Beautifully executed beyond- the- grave romance philosophical, but over- simplified
"What Dreams May Come" is reminiscent of a surrealistic European art film remade by Hollywood without all the symbolic, cerebral insight. But in this case, there was no French, Italian or German film that came first.
A philosophical and abstract take on life after death, "Dreams" stars Robin Williams as a Chris Nielsen, a recently deceased husband who searches the afterlife for his wife (Annabella Sciorra), who kills herself after his death in a car accident and subsequently goes to hell. (I've oversimplified a bit to be concise. The movie doesn't adhere specifically to any religious tenants about heaven and hell.)
Beautifully executed with the considerable aid of state-of-the-art computer effects (just five years ago, a movie like this would have been impossible), the afterlife as envisioned in "Dreams" is what each persons makes of it. Because Williams' wife was a painter, his personal heaven is a solidification of some of her work. He subconsciously creates his eternity as a landscape acrylic, and one that isn't quite dry. Until his vision finishes taking shape he can squish a flower in his hand and watch it turn to blue goo.
"We all paint our own surroundings," he's told by Cuba Gooding, Jr., his angel guide, "But you're the first guy I know to use real paint."
Williams taps his inner child in a more subtle way than usual for scenes in which he splashes around his personal paradise with Gooding (Oscar winner for "Jerry Maguire"), who turns out to be someone he knew in his mortal past. But Chris' giddiness doesn't last because the strong bond he shares with his Annie (Sciorra) gives him an overwhelming sense of her anguish. Their two children had died in another car crash only four years before and his death is a bit much for her to take.
But the way this romantic, spiritual, beyond-the-grave connection is over-simplified is an example of where "Dreams" goes wrong. A throwaway line of dialogue -- "Soul mates, it's extremely rare," says the angel -- substitutes for establishing any real magic between Williams and Sciorra. I'm not knocking the actors, I'm just saying the film dumbs down all its more intricate concepts so as not to leave behind any dimmer members of the audience.
Taken to the extreme, this leads, for instance, to a scene where director Vincent Ward ("Map of the Human Heart") cuts away from Williams standing by a tree in heaven to a shot of the same image from Sciorra's painting just to drive home the perfectly obvious fact that Chris's concept of the great beyond was born in his wife's art. Thank you, we got it, already!
This irksome habit of underestimating the moviegoer distracts from what is otherwise a visionary picture of spectacular sights and strong emotions.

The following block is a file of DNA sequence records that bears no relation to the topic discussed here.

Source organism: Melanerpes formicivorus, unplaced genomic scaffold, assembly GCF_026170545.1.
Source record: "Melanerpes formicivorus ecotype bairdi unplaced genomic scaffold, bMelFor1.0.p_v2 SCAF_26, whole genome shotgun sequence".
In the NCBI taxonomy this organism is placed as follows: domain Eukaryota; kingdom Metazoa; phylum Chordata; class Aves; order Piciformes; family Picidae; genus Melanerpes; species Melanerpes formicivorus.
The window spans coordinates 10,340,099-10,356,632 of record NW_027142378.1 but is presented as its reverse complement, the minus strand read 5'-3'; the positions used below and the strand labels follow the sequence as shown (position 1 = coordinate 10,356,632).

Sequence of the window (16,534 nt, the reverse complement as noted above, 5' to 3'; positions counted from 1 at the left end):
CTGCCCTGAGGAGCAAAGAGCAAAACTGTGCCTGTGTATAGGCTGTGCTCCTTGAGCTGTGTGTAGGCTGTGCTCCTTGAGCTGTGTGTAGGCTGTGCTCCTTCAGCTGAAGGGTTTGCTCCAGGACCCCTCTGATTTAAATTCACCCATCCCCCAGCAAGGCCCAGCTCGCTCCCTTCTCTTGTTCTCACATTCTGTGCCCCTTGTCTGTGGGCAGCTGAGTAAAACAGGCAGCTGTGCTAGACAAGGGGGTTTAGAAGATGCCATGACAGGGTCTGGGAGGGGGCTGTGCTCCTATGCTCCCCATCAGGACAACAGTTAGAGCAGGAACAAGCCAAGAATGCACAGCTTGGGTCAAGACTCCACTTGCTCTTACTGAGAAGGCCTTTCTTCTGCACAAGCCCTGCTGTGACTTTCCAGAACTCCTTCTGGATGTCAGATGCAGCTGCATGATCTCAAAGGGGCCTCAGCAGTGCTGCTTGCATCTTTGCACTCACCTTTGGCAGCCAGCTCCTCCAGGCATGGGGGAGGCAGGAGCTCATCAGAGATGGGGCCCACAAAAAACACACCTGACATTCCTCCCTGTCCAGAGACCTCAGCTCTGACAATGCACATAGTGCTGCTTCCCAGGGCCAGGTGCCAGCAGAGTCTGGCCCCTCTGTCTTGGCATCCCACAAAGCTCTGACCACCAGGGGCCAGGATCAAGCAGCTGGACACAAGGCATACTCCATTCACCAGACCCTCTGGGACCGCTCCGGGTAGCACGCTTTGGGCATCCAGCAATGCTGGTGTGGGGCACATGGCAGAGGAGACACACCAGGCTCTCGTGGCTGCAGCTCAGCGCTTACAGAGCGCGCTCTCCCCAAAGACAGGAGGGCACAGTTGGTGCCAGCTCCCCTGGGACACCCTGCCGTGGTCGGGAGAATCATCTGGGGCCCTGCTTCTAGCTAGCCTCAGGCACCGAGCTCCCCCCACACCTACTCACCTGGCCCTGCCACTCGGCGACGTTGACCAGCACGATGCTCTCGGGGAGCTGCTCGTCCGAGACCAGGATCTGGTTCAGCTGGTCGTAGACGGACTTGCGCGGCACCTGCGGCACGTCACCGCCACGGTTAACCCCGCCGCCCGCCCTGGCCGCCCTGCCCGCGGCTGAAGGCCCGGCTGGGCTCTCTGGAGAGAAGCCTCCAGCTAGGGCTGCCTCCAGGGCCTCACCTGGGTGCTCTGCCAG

Chris rips himself away from a selfish desire to haunt his wife after realizing his spiritual presence is tearing her apart. Soon afterwards she adds a tree to her painting, and at the same time a tree appears near Chris in heaven, inspiring that convenient line about soul mates.
Annie's pending suicide is foreshadowed by that same tree dying. Powerful symbolism to be sure, paving the way for a journey through the netherworld that pays homage to Orpheus while managing to scare up a few new metaphors of its own.
Chris enlists the help of a "tracker" (Max Von Sydow) in a heavenly city that looks like a Terry Gilliam take on Venice. Led through the gates of hell in a metaphysical Mad Max episode, he searches for her among thousands of pale, tortured souls, some buried ear-deep in sand by the dozens.
It's a ominous, surreal world, half Auschwitz, half "Alice in Wonderland" -- effectively heinous without being entirely disturbing. The theological concepts bandied about in these scenes are as meticulously conceived as the setting -- challenging, intriguing notions that at the same time do not affront any religious schools of thought.
I enjoyed the fact that "What Dreams May Come" delves unabashedly into such intricate ideas as exploring what exactly makes hell a place of torment. But all the way through it stuck in my craw me that director Ward was holding my hand and explaining every little thing to me like I was a child.
The picture purports to be highly cerebral, philosophical and intellectual, yet still aims for the lowest common denominator. You can't have it both ways.
For the most part, I liked "Dreams," with its high-concept magical realism. But in the end, that magical realism is more "Field of Dreams" than it is "Like Water for Chocolate," culminating in a Tickle-Me Elmo of a feel-good ending -- the ultimate example of how the movie kowtows to the send-'em-home-happy concept of Hollywood filmmaking.